Finally! Here is the final interview from my Author Interview Series. Hilary T. Smith, who wrote Welcome to the Jungle was kind enough to answer a few questions. Please also check out her latest work, here.
1. I love what you say about the acceptance of meds. Here’s an excerpt that stands out to me;
“Ideally, the purpose of medication is to bring you back to a normal, familiar state of mind—back to your baseline mood. The purpose of medication isn’t to change your personality or turn you into someone you’re not, but allow you to be your fullest, happiest self without malfunctioning brain cells getting in the way. The perfect combination of meds should get you to a place where you sigh with relief and say, “I finally feel like myself again!”
In my opinion, the issue of medication is extremely controversial and is one of the many misunderstood aspects of bipolar disorder. In your experience, what is the most misunderstood aspect of bipolarity?
I’d like to start by saying that I wrote Welcome to the Jungle when I was twenty-three, and my understanding of mental illness and its treatment has shifted somewhat since then. Subjects like medication are much more complex than I presented them in WTTJ; although it would be nice to have a medication that eased your mania/depression while leaving every other aspect of yourself completely intact, that’s not how it tends to work.
With that in mind, I think the most widespread misunderstanding about mental illness in our culture right now is that it is a purely biological problem (those malfunctioning brain cells!) with little or no importance given to culture, family, lifestyle, environmental issues, and one’s own beliefs about oneself and the universe. In our rush to prescribe medication to make the bad feelings and behaviors go away, we leave the context unexamined and unquestioned.
For example, many people take sleeping pills because they can’t otherwise fall asleep at the “proper” time and are in danger of falling behind at their jobs. We have a (societally-produced) expectation that every person should sleep in a single eight hour block and get up for work at the same time each day. In a culture that valued working and resting at one’s own pace, would those people still need medication? Is the insomniac the one with a problem, or is it our industrialized society?
I won’t rant at you too long (oh wait, I already have!). Suffice to say, I think that context is crucial when discussing mental illness of any type.
2. I was diagnosed over eleven years ago, and have researched bipolar disorder extensively as well as am living it myself, and I find your book, Welcome to the Jungle, encouraging and enlightening. (Not to mention, I laughed out loud at your sarcasm and wit.) For example, “You didn’t get diagnosed with bipolar because you’re ugly or because the doctor doesn’t like you. Let’s face it— he’s uglier and his personality needs improving”
If you knew then—at your own diagnosis, what you know now, what piece of advice would you give your newly-diagnosed-self?
To be easier on myself.
Even now, I sometimes feel guilty and stressed that I can’t keep the same pace of life as “normal” people. If I have trouble sleeping for a few nights and lose a day or two of productivity, I feel bad about that–holding myself to a modern, industrialized standard I don’t even believe in–when what I ought to do is accept myself and know that I’m okay.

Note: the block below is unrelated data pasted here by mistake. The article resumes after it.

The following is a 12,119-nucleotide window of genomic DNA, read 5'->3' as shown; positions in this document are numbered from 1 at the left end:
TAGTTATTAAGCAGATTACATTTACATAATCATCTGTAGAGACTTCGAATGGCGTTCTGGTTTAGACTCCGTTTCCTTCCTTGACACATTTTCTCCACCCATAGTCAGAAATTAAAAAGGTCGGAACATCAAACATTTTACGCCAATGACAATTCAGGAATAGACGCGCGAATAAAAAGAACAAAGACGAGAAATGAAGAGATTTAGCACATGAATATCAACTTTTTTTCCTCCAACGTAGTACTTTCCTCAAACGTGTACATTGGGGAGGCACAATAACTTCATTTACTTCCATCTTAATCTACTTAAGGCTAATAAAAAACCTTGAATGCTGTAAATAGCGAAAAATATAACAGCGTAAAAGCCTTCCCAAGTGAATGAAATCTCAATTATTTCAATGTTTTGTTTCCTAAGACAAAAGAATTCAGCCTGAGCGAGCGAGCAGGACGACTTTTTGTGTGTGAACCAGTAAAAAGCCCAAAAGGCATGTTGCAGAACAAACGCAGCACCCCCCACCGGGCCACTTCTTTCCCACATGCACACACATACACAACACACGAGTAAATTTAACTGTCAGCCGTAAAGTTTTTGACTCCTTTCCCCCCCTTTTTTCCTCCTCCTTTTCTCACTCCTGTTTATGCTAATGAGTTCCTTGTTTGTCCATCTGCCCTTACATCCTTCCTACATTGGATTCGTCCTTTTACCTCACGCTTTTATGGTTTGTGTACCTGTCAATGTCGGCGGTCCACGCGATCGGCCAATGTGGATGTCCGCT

You’re not “bad” if you can’t work at 9-5 job, or if you need more sleep than other people, or if you don’t live the fast-paced life that seems so normal in our culture. You’re just you. I still need to tell myself that all the time.
3. What is the most important thing you want readers to get from your book, Welcome to the Jungle?
I want readers to feel like they have permission to question things and arrive at their own understanding of what is happening to them–and frankly, to use their imaginations. A mental illness diagnosis can be a devastating and disempowering experience, and it takes a long time to unpack it and figure things out. I want readers to have the critical tools necessary to make good decisions about things like medication and lifestyle changes–to least start that conversation.
4. Tell me about what helps you gain a healthy perspective in your day-to-day life?
Nature is an incredible friend. A few hours in the forest is a great way to get perspective on life. When you’re walking in the woods, everyday concerns start to look really superficial.
5. Tell about a time when the stigma of mental illness affected you.
Recently I was house hunting on craigslist, and was shocked to see roommate posts with comments like “no dogs, couples, or anti-depressants” and “we are a vegetarian, pharmaceutical-free household.” This is insulting whether or not you are taking psychiatric medication. It implies that people who are living under the label of bipolar or depression are necessarily going to be troublesome roommates, or are somehow inferior to their “pharmaceutical-free” counterparts.
Our current housing laws make it very hard for people living with serious mental illnesses to find safe, stable shelter. We’ve made it practically illegal to live on a low income; there is far too little affordable housing, and you can’t pitch a tent in the woods without getting harrassed. People who could otherwise find ways to cope and live with dignity are criminalized. If you can’t or won’t play by the rules of industrialization, there’s no place for you. That’s a tragedy.
6. Who inspires you (and why)?
I’m inspired by anyone who lives with compassion for all people.
7. What does STABILITY mean to you?
Stability means living in right relation to your values; knowing where you stand; not chasing after all the “shoulds” society pressures you to pursue; flowing with changes; feeling love for yourself and all others. For me, that has nothing to do with bipolar.
Thanks again to all of the authors who participated and worked with me!